The average Canadian car loan is now 71 months. That’s up almost a full year from 2008. It’s pretty clear that prices go up, but people’s budget doesn’t grow. So what’s the solution? Stretch that loan out. It used to be four years, which is reasonable financing. Then it became seven years at almost doubles the interest. But most people don’t care. They just want to know what the payment is.
To make the payment fit even better, the last year has seen a huge increase in advertisements for bi weekly payments. Want to see a smaller payment? That’ll do it. Oh, not in reality because you’re paying twice a month – but the illusion of lower payments is magic that does trick a ton of buyers. When the average vehicle payment hit $450 a month, that’s a big number to think about. OK, how about $225? Will that make you feel better? Unfortunately, it’s still $450 a month – it just sounds better – it doesn’t cost any less per month.
You can now get eight year financing – whether you prefer not to know that by just taking bi weekly payments or not – it’s insane for your budget and debt load. Your rough break-even point where you’ll owe what it’s worth is five years. If you could get a 50-year mortgage, it’d be stupid, but you know historically that your home will increase about 5% a year. Yes, there’ll be corrections, but over the long term, it will go up. With a vehicle, it’s a 100% guarantee it’ll go down in value every single day. So you have to pay enough a month to keep up with the depreciation. Whether you like it or not you gotta pay for what you use.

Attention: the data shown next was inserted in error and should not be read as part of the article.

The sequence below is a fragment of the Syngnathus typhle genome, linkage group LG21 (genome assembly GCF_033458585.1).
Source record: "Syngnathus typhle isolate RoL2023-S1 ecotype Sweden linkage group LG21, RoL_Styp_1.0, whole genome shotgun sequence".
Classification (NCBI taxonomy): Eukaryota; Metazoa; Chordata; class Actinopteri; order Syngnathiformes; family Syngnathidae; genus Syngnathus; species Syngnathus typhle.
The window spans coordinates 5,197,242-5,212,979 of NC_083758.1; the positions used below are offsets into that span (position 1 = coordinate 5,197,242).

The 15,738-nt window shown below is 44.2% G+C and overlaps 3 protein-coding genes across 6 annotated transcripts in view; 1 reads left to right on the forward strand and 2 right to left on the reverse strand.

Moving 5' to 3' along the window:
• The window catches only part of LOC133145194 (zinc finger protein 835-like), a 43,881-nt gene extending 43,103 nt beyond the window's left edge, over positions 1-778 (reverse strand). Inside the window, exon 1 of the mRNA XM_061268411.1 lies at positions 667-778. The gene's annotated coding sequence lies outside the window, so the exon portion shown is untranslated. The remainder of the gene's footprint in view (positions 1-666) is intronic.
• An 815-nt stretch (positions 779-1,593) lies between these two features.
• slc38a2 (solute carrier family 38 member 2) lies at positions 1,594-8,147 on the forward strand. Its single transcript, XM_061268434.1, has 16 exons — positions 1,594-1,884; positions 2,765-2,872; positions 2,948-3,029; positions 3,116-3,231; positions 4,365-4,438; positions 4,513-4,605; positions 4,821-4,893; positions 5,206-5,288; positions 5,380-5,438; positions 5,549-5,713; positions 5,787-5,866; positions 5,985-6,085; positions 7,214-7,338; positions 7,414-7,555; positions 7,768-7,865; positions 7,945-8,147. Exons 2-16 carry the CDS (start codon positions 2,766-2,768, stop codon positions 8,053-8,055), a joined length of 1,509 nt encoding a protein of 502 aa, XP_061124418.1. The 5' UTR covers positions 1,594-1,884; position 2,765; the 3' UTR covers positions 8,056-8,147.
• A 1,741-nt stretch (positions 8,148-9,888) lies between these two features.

According to industry forecasters, Canadian sales of 1.7 million a year should continue to increase because millions of people are shrinking their buying cycle. In other words, they’re trading more often. But at the same time, they’re stretching the length of their loans, and that’s a deadly combination.
Longer financing and wanting to trade quicker means huge numbers will be upside down and owe more than their trade is worth. According to J.D. Powers, that’s already the case for more than a third of all buyers.
If you have the cash to buy a new vehicle – congratulations. For the rest of the world, spend the $20 for the It’s Your Money book. 15 minutes reading the car buying chapter will turn your $20 investment in the book into $1,000 to $4,000 in savings.
Just remember: Broke people ask: How much a month. Wealthy people ask what the price is.